‘Employee’ claim rejected – he was a contractor, and a de facto director

A ‘employee’s’ claim for payment of unpaid wages by a company in liquidation was rejected by the department under the Fair Entitlements Guarantee Act 2012 (the FEG Act). The FEG Act provides financial assistance for employees who have not been fully paid for work done for a company to which a liquidator is appointed. Directors of a company cannot claim.

On appeal to the Administrative Appeals Tribunal (AAT), the departmental decision was upheld, on two bases, that the claimant, Sam, was a contractor, not an employee; and even if he were an employee, he was a de facto director of the company in liquidation.

There was no written contract or other sufficient evidence that Sam was ever an employee.  Among the evidence put forward by Sam was his tax returns.  But it was “telling” that it was not until July 2015 that he lodged documents with the Australian Taxation Office which recorded a salary. The AAT gave little weight to what it saw as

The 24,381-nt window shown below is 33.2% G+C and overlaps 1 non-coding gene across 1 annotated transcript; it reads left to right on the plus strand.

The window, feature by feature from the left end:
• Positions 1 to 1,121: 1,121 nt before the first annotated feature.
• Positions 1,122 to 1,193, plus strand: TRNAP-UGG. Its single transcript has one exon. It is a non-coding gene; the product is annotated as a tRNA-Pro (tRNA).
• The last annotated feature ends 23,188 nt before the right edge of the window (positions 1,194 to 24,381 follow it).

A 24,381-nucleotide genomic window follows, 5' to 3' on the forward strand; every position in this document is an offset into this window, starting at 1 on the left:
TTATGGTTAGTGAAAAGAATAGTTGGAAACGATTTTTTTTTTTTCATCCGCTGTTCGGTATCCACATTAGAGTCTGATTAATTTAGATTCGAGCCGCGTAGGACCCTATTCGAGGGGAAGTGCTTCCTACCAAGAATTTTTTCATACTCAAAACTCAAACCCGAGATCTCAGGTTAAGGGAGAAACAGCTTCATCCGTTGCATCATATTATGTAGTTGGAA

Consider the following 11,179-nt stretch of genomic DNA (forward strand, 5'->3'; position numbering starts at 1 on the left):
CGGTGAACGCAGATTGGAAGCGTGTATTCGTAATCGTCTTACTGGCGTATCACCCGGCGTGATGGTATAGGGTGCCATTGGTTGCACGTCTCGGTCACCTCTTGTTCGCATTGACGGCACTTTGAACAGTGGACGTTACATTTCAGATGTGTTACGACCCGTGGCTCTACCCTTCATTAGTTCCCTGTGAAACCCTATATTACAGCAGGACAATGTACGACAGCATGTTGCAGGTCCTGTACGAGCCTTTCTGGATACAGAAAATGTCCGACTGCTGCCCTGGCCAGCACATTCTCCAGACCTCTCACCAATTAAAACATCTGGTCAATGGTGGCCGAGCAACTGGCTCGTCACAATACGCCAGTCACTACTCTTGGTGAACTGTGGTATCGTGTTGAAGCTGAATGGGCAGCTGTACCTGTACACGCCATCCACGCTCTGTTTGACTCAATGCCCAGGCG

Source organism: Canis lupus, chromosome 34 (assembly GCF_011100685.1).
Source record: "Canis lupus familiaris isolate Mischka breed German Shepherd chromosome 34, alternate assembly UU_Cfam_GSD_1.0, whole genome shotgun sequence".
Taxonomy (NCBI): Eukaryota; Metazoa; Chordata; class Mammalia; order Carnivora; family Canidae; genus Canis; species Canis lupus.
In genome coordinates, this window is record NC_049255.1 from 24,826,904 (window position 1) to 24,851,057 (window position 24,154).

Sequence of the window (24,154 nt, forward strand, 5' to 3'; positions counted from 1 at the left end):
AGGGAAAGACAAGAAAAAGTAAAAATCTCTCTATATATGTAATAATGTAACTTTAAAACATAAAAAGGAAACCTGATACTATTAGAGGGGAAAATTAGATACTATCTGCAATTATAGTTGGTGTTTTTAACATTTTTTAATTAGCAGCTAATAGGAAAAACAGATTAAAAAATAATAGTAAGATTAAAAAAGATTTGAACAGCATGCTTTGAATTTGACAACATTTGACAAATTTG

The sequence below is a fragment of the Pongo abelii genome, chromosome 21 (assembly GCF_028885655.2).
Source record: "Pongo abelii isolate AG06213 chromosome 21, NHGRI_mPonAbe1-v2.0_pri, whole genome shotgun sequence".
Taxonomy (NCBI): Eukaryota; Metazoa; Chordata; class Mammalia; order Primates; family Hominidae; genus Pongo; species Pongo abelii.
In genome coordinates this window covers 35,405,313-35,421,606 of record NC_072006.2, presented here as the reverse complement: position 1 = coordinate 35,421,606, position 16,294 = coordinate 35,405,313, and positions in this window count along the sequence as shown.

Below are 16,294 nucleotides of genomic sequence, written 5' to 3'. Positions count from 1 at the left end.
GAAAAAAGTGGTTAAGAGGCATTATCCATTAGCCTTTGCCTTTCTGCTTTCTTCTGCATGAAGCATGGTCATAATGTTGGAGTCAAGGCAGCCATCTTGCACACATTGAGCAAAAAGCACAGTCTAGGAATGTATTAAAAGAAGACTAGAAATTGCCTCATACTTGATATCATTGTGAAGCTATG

“self-serving documents lodged at around the same time as the applicant was first making his claim for monies under the FEG Act”.

There were 23 employees for whom tax was withheld and superannuation was paid, but this did not include Sam.

The AAT held that Sam was also a de facto director because he commonly performed tasks carried out by a director and held himself out as a director: Grimaldi v Chameleon Mining NL (No 2) [2012] FCAFC 6. As general manager, he managed the money, cash flow, the staff and the clients. Over time, he played an active role in employing new staff and engaging service providers. He pursued business development and ‘worked on anything that came in’. His work was not monitored or supervised in his role as general manager.

Again, it was “very telling” that he signed numerous credit applications as a director, and he gave a director’s guarantee for credit given to the company for numerous suppliers.

His evidence that he

“did not realise he was signing as a director and that he signed a blank form without reading it and that they were completed after he signed them”

was rejected.

See McCann and Secretary, Department of Jobs and Small Business [2018] AATA 3030.


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